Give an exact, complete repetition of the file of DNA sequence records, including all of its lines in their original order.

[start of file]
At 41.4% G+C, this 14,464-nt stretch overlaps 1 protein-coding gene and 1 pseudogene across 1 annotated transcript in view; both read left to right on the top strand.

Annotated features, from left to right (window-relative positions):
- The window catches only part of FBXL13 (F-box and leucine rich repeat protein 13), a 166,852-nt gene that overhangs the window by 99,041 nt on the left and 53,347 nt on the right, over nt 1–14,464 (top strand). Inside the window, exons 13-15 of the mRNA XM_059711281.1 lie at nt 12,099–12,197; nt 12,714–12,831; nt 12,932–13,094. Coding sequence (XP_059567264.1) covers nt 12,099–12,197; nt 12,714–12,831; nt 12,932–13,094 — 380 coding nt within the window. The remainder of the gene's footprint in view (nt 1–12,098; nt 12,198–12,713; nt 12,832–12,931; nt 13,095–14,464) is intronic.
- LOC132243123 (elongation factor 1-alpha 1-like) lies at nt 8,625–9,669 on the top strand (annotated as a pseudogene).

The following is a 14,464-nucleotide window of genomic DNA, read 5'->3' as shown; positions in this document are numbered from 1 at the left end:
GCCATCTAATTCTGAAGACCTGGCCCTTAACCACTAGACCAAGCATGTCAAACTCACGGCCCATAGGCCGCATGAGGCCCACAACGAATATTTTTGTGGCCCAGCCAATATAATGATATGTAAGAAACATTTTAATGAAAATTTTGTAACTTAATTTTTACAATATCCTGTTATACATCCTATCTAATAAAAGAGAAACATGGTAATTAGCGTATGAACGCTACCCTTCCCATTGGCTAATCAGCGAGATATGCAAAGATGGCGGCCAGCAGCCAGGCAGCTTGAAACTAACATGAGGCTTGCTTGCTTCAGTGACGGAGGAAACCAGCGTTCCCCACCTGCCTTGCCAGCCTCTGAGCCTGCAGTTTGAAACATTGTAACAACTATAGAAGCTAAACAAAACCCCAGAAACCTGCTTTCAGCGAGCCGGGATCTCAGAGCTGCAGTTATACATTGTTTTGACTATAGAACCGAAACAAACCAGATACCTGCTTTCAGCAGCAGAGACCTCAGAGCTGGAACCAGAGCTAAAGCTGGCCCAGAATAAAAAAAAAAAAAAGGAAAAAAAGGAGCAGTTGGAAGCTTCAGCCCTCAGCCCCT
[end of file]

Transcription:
At 41.4% G+C, this 14,464-nt stretch overlaps 1 protein-coding gene and 1 pseudogene across 1 annotated transcript in view; both read left to right on the top strand.

Annotated features, from left to right (window-relative positions):
- The window catches only part of FBXL13 (F-box and leucine rich repeat protein 13), a 166,852-nt gene that overhangs the window by 99,041 nt on the left and 53,347 nt on the right, over nt 1–14,464 (top strand). Inside the window, exons 13-15 of the mRNA XM_059711281.1 lie at nt 12,099–12,197; nt 12,714–12,831; nt 12,932–13,094. Coding sequence (XP_059567264.1) covers nt 12,099–12,197; nt 12,714–12,831; nt 12,932–13,094 — 380 coding nt within the window. The remainder of the gene's footprint in view (nt 1–12,098; nt 12,198–12,713; nt 12,832–12,931; nt 13,095–14,464) is intronic.
- LOC132243123 (elongation factor 1-alpha 1-like) lies at nt 8,625–9,669 on the top strand (annotated as a pseudogene).

The following is a 14,464-nucleotide window of genomic DNA, read 5'->3' as shown; positions in this document are numbered from 1 at the left end:
GCCATCTAATTCTGAAGACCTGGCCCTTAACCACTAGACCAAGCATGTCAAACTCACGGCCCATAGGCCGCATGAGGCCCACAACGAATATTTTTGTGGCCCAGCCAATATAATGATATGTAAGAAACATTTTAATGAAAATTTTGTAACTTAATTTTTACAATATCCTGTTATACATCCTATCTAATAAAAGAGAAACATGGTAATTAGCGTATGAACGCTACCCTTCCCATTGGCTAATCAGCGAGATATGCAAAGATGGCGGCCAGCAGCCAGGCAGCTTGAAACTAACATGAGGCTTGCTTGCTTCAGTGACGGAGGAAACCAGCGTTCCCCACCTGCCTTGCCAGCCTCTGAGCCTGCAGTTTGAAACATTGTAACAACTATAGAAGCTAAACAAAACCCCAGAAACCTGCTTTCAGCGAGCCGGGATCTCAGAGCTGCAGTTATACATTGTTTTGACTATAGAACCGAAACAAACCAGATACCTGCTTTCAGCAGCAGAGACCTCAGAGCTGGAACCAGAGCTAAAGCTGGCCCAGAATAAAAAAAAAAAAAAGGAAAAAAAGGAGCAGTTGGAAGCTTCAGCCCTCAGCCCCT